On the face of it, Quindell (LSE: QPP) appears to be a rather appealing investment. Thats because it trades on a dirt cheap valuation and has delivered stunning earnings growth in recent years.
For example, Quindell has a price to earnings (P/E) ratio of just 2.5 and has been able to increase its bottom line by 149% and 74% in each of the last two years. This is a stunning rate of growth and, when combined with such a low P/E ratio, should mark Quindell out as screaming buy at the present time.
The problem, though, is that Quindell is not a screaming buy at the moment. It is facing a period of considerable uncertainty, with the outcome of the ongoing independent investigation into its accounting practices being a major drag on its share price performance. In addition, a new management team, distrust among a number of investors, and a business model that is viewed as high risk (in terms of the delay in receiving cash following investment) have also caused its performance to be somewhat underwhelming.
Perhaps more importantly, though, is that Quindell seems to lack a clear and coherent strategy. In fact, it appears to have expanded too far and too fast in recent years, with divisions such as property services and its investment in National Accident Repair Services ultimately leading to disappointment. As such, the new management team is intent on rationalising the business and plans to sell off large swathes of it, which could leave Quindell as a leaner, more efficient and more focused entity.
This seems to be a very sound strategy but, due to the severe decline in investor sentiment over the last year (Quindells shares have fallen by 82%), it will inevitably take time to come good. The difficulty the company faces, of course, is that its financial position may not afford it the time it needs to make the necessary changes to its business especially if the independent review delivers anything but a clean bill of health with regard to the companys financial standing. In addition, investors in the company are understandably impatient for it to make further headway following its promising start to 2015 and further declines in Quindells share price could put it under even more pressure in the short run.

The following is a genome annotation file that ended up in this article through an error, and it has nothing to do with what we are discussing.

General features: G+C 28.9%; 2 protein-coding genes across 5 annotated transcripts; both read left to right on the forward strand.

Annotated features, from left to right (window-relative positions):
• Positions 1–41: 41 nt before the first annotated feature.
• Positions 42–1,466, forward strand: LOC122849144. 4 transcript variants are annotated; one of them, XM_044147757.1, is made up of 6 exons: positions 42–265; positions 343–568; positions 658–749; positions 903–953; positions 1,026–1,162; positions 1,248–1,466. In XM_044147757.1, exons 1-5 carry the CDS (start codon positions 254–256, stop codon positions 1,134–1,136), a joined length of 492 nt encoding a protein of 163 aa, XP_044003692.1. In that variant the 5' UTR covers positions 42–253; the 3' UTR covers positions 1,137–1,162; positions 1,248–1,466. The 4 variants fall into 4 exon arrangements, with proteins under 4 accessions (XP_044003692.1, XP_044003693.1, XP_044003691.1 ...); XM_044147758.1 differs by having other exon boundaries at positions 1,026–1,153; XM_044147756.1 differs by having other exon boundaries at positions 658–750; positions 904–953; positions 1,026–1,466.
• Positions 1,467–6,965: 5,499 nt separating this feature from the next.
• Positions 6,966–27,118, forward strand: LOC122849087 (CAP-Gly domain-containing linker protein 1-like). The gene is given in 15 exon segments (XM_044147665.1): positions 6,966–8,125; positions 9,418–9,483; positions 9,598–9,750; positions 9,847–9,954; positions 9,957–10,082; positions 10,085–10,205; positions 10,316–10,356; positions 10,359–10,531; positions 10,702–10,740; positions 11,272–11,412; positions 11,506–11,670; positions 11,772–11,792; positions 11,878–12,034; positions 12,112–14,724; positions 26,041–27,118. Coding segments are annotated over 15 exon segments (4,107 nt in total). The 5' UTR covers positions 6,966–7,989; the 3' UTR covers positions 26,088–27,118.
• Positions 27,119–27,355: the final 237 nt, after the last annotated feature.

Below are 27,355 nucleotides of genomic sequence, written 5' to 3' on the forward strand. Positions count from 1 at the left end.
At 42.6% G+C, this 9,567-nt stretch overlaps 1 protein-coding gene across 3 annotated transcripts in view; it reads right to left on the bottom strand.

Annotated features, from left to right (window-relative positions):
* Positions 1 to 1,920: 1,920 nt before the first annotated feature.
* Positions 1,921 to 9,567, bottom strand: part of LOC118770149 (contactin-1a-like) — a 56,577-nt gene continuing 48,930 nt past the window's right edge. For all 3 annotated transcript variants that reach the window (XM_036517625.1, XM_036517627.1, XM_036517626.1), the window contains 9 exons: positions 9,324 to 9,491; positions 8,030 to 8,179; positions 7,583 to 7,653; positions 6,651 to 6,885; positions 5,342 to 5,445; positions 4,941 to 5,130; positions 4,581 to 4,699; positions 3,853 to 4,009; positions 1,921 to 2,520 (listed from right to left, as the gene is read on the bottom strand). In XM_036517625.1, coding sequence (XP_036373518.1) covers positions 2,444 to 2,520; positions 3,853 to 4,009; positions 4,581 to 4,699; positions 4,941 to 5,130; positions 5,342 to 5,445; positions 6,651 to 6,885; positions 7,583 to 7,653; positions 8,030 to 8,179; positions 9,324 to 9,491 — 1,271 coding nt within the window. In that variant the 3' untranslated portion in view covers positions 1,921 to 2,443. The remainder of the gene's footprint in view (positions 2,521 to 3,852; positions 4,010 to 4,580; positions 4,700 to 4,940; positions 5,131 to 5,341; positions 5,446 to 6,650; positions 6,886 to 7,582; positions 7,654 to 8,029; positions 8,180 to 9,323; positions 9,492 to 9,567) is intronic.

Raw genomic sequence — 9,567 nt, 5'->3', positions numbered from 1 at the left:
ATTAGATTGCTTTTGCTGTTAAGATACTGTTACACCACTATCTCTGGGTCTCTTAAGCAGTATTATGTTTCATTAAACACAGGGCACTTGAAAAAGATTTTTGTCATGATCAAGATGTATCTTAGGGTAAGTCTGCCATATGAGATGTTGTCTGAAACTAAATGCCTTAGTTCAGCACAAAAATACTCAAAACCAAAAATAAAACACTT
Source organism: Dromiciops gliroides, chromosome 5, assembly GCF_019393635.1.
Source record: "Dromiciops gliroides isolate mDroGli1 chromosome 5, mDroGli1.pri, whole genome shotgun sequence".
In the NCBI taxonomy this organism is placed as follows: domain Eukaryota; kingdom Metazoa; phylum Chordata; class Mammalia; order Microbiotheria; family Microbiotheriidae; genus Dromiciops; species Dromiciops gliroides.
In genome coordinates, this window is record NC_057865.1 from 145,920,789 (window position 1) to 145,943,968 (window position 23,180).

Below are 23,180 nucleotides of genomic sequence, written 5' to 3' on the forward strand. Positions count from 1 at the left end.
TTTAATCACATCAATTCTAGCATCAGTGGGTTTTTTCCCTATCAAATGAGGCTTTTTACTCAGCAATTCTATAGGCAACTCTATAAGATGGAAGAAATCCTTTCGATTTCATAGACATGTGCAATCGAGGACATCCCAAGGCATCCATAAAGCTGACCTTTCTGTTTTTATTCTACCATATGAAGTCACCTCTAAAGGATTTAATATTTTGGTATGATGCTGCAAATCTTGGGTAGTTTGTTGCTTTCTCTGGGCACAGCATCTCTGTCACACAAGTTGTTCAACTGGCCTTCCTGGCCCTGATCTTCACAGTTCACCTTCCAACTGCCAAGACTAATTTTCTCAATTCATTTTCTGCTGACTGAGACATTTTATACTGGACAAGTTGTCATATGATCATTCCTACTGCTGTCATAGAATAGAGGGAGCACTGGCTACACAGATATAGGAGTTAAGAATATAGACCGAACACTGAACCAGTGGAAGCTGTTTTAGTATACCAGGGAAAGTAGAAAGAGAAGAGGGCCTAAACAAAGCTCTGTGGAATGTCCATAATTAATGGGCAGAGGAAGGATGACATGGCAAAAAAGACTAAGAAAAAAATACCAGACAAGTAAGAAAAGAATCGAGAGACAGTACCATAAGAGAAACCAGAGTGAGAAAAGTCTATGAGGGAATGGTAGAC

As such, and while a sound strategy could cause Quindells share price to jump considerably higher (even if it were to quadruple it would still trade on a P/E ratio of just 10), it may not have sufficient time to implement it. Therefore, it appears to be a stock that is worth avoiding at the present time especially when there are a number of other much more appealing turnaround stocks on offer.
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Do NOT buy these stocks
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